Thursday, 10 February 2011

Tai chi emergence

I am fascinated by emergence and swarm intelligence. (An accessible "popular science" book for introducing the topic is "Out of Control" by Kevin Kelly). Whilst reading this book, I was reminded of the decentralised and emergent nature of the brain. In other words, the neurons of the brain behave in a similar way to bees in a hive. There is no centralised "you" or ego, thoughts and  thinking "emerge" out of the set of neurons firing. The emergent nature of the body and mind is the scientific meaning of the traditional Buddhist concept of the destruction of ego.

Neural networks, of which the brain is the ultimate example, are extremely adept at pattern matching, in fact I would go so far as to say it is their raison d'être. Pattern matching is what allows us to interpret the world without being overwhelmed by the data we're constantly being bombarded with from our senses.

In visual terms, this allows us to recognise objects and comprehend the space around us. We learn what a dog looks like, and the more dogs we see, the better we get at recognising them, irrespective of distance, colour, orientation etc. [As an aside recognising a dog is an extremely challenging task for a computer to accomplish, although we as humans take it for granted.] The pattern matching rules of vision are most famously exploited in what we call optical illusions.

In auditory terms, pattern matching allows us to understand speech and extract meaning from the varying tone and pitch of sound waves. Equally it allows us to enjoy and comprehend music, and recognise different styles and genres. Again speech and musical recognition and interpretation is very challenging for a computer.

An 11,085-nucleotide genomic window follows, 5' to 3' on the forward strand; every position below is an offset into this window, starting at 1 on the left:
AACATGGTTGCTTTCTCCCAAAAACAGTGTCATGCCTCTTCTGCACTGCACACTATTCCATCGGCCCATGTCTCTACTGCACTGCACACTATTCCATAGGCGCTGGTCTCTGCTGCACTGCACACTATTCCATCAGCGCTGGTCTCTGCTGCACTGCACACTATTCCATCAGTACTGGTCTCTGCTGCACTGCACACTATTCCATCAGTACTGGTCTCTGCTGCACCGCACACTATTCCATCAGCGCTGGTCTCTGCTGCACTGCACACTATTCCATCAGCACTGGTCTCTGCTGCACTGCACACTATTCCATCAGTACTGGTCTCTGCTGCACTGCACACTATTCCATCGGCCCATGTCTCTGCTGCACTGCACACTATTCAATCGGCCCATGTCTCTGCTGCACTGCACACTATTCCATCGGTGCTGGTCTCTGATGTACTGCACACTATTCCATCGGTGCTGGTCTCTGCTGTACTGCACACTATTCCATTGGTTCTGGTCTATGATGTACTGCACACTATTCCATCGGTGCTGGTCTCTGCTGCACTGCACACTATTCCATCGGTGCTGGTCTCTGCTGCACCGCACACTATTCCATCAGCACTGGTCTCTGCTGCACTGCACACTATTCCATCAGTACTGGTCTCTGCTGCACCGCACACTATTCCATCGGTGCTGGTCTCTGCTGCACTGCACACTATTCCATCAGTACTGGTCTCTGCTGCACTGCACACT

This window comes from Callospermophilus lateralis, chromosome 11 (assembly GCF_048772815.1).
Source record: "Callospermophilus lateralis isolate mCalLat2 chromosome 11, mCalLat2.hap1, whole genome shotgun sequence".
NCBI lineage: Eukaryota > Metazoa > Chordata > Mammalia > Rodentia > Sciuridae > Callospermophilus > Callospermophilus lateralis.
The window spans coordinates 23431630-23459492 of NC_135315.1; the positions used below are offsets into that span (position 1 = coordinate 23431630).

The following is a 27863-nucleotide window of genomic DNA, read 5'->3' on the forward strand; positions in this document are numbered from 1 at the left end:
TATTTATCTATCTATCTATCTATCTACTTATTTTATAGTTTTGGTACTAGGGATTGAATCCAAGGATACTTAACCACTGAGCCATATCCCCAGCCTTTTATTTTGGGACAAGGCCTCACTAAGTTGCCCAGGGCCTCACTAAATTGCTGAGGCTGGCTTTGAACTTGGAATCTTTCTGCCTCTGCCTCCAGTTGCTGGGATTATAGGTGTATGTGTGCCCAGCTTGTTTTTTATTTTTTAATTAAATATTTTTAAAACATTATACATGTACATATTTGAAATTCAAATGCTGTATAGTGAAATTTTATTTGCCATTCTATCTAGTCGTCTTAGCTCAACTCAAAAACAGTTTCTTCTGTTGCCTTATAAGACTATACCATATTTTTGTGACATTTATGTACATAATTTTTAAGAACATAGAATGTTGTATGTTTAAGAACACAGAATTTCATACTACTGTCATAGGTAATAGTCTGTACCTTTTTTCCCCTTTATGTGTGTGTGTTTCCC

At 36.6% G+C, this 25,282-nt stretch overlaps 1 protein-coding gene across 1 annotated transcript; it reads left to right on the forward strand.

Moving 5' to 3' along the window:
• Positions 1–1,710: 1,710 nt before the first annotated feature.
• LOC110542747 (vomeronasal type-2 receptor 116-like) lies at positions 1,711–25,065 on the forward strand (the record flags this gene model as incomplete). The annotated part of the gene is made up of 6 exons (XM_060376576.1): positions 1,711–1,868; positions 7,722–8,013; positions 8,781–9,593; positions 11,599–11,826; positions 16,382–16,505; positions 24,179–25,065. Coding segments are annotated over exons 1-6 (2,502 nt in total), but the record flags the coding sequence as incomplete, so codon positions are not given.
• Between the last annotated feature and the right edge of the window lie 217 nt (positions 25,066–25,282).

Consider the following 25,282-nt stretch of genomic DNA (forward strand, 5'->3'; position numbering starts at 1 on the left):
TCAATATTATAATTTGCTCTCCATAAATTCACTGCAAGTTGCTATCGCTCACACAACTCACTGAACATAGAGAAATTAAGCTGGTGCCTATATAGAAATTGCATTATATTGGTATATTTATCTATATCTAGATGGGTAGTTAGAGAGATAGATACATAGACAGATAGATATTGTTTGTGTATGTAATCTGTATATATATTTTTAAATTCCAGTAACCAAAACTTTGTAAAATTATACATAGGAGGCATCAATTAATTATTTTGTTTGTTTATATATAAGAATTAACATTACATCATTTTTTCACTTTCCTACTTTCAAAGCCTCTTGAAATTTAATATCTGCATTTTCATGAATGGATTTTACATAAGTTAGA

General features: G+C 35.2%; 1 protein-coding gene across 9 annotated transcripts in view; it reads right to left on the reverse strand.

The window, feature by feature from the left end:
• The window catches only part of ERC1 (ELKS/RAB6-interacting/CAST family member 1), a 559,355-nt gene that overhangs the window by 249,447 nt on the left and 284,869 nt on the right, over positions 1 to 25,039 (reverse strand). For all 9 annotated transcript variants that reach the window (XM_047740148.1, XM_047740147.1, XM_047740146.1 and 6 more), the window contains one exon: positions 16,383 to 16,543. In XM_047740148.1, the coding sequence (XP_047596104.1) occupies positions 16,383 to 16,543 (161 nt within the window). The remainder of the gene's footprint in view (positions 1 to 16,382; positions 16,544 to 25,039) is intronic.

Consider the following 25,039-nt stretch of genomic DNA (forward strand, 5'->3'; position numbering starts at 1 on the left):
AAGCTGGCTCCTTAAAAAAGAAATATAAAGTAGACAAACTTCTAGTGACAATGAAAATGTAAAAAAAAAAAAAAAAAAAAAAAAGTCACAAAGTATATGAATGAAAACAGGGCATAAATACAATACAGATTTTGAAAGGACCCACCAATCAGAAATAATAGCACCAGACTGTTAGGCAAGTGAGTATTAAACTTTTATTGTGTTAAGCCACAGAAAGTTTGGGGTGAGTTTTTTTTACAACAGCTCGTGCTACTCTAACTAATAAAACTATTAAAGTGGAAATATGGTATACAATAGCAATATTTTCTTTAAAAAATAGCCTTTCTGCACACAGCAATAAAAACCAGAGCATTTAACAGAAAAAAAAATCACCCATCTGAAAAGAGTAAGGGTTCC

But how does this relate to Tai chi? Well my supposition is that there is also a pattern matching associated with proprioception. Proprioception is what allows us to feel how our body moves and is orientated, and this is what we are (re)training when we do Tai chi. As you get better at tai chi, you get more astute at recognising the patterns of movement (In tai chi language, we call these the principles of tai chi). Aha you say, this rollback motion in move X is just like the rollback motion in move Y.... The spiralling of the hips is the same as the spiralling of the shoulders.... and so on. As you train more, you become more astute at recognising the patterns. Sequences of movements become natural and patterned. But what's more, they emerge in a distributed manner. In the beginning it is your conscious mind deliberately placing each of your limbs in particular positions. As your body begins to understand the patterns, it is almost as if the muscles of your body are moving independently (like individual bees), but the whole body is moving collectively (like the whole hive).

In practical terms as the body is an emergent system, without a centralised controller, the only way to program it is through chicken and egg iterative improvement (i.e. practice). Outwardly beginners and advanced students do the same training, it is just that inwardly, the advanced students understand more of the patterns. The beginner will therefore only be training the single exercise, where as the advanced student, seeing the connections and patterns (or principles), will be training hundreds of exercises simultaneously.

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